Mark Cabus returns to local schools in December with his brilliant rendering of A Christmas Carol, on tour with TPAC’s Humanities Outreach in Tennessee and including an independent public performance on December 10 at Nashville’s First Unitarian Universalist Church.
In his action-packed staging of the Charles Dickens’ classic, Cabus plays 18 different characters at a whirlwind pace. The result is an acting tour-de-force as he vividly recreates the haunting, compelling and often humorous story, known worldwide for its literary and historical value.
“I love performing for young people. I appreciate their honesty and their immediacy. If you are boring they let you know it right away by fidgeting or talking back. I enjoy the challenge of staying on top of that. Student audiences are so honest and straightforward, not just with their attentiveness but with their appreciation, laughter, and expressions of shock and dismay. It’s all very genuine,” said Cabus, who immediately draws students into the play by enlisting their help with sound effects and song.
“This reflects participatory holiday traditions in homes during the Victorian era, but it’s also a bit of a hook to actively engage the students in the show within the first five, ten minutes. From there, they’re listening intently,” said Cabus. “For children or adults, A Christmas Carol is a thrilling story. This is a dark and spooky train, giving Scrooge’s redemption at the end a great sense of accomplishment. In him we see that we all have hope, the ability to be redeemed as human beings, no matter what we have done.”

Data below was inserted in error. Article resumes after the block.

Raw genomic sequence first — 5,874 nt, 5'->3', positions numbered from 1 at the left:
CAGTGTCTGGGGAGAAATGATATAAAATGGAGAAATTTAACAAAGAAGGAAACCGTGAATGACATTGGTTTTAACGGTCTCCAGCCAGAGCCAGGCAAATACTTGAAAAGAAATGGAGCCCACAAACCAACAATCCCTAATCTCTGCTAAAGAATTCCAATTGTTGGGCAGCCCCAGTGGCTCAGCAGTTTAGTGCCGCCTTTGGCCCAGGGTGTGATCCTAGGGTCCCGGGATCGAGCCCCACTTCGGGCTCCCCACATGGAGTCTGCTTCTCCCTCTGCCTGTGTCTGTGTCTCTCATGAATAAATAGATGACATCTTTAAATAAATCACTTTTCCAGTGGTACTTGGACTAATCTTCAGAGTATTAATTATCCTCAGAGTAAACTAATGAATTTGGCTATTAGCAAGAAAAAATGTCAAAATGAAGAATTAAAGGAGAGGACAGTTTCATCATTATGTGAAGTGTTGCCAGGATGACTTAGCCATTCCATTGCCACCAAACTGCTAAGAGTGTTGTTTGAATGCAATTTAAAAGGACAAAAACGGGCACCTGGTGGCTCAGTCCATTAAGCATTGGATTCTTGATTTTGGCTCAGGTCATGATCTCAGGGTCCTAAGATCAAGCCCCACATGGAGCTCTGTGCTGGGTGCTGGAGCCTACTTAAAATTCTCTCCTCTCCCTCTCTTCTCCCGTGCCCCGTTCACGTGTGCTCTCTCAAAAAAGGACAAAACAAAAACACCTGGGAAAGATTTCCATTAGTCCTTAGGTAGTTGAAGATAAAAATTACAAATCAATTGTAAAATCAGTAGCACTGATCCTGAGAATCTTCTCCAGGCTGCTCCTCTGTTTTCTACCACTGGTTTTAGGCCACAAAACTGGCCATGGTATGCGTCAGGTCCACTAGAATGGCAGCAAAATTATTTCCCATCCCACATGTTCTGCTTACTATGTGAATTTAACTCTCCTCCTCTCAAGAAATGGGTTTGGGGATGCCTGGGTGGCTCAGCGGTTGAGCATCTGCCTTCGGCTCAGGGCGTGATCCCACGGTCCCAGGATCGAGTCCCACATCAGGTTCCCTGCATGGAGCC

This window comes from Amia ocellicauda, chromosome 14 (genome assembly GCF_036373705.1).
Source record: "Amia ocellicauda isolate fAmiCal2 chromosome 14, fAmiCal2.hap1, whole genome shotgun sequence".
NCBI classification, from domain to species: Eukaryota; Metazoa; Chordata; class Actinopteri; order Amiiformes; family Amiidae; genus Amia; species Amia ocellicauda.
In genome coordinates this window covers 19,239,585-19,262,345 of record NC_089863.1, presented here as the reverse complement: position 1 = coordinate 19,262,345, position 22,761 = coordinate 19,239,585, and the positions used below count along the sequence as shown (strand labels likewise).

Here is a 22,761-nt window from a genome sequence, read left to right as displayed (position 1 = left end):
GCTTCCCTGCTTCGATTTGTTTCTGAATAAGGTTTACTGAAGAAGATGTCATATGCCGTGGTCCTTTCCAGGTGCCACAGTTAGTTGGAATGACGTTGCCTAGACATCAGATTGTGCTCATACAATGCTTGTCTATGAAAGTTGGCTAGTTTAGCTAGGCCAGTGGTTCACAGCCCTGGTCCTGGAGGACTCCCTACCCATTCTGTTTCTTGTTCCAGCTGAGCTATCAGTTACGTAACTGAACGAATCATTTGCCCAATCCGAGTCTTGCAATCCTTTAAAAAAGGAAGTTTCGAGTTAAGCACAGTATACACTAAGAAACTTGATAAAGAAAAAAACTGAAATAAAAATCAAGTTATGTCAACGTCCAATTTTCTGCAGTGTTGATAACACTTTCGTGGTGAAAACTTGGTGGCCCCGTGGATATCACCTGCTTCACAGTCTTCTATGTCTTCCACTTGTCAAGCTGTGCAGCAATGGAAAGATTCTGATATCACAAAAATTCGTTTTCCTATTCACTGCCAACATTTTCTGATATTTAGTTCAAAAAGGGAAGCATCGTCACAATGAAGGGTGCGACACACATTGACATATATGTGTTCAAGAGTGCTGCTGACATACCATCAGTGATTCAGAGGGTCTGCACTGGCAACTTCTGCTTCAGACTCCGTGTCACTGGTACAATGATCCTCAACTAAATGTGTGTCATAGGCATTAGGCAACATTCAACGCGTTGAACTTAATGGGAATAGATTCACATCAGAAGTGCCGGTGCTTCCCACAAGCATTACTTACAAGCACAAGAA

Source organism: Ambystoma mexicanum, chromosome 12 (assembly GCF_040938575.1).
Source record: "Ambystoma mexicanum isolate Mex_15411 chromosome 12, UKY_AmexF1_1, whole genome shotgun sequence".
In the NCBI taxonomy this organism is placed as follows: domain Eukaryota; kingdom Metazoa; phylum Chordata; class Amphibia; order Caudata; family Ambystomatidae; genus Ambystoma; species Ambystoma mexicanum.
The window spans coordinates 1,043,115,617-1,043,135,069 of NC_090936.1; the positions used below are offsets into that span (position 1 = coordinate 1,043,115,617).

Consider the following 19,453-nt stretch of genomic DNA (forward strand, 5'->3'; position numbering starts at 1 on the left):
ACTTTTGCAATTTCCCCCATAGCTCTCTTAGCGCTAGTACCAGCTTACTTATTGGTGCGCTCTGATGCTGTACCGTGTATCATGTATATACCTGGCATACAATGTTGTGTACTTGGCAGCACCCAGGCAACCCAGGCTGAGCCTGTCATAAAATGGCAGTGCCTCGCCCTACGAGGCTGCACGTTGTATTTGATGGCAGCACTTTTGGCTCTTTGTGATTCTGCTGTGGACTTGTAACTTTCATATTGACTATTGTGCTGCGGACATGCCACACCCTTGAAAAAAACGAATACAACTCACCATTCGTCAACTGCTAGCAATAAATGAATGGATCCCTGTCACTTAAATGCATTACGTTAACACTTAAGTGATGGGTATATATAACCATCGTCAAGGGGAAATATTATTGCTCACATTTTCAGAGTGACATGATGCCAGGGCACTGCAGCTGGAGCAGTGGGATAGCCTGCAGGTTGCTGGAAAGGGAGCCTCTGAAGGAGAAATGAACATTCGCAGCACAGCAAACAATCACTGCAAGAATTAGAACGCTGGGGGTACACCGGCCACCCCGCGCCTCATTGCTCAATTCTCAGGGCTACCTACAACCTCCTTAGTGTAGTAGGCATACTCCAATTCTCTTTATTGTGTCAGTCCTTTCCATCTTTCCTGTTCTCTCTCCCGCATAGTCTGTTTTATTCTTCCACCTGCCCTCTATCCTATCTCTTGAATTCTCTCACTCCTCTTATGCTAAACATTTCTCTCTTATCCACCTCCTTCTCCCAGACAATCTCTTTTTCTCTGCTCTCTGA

Cabus has collaborated with TPAC on various projects for more than two decades.
“My mom was in education for 40-some years, working with every age level from preschoolers up through college students and senior citizens. She was an innovator in the area of Christian education whose ideas and techniques were used by major publishing companies throughout the country. She was a great inspiration to me, the best teacher I ever had. What made her such a great teacher was her curiosity and inquisitiveness. She was always learning,” he said. “And that’s one of the many things I love about TPAC Education. They are always looking for new avenues of reaching students. When they first approached me about creating a version of A Christmas Carol for schools, they wanted it to be, well, a conversation with students—not just me up there talking at them. They wanted it to be interactive and immersive.”
An actor, director, and educator, Cabus was classically trained in England and New York and has performed worldwide, including Atlanta (where he now lives) and Nashville, his longtime home. His movie and television credits include The Client and HBO’s Emmy-winning film Against the Wall. He also is appearing in the upcoming films Selma (Martin Luther King biopic) and The Longest Ride, in addition to joining the second season cast of AMC’s critically acclaimed series TURN.
According to Cabus’ official biography, he was honored by The Tennessean and the Nashville Scene as the city’s Best Actor and Director (2000, 2008). He was awarded the Tennessee Arts Commission/Ingram Industries Individual Artist Fellowship for 1992 and the Tennessee Williams Fellowship for 2003 from the University of the South for his adaptation of Animal Farm.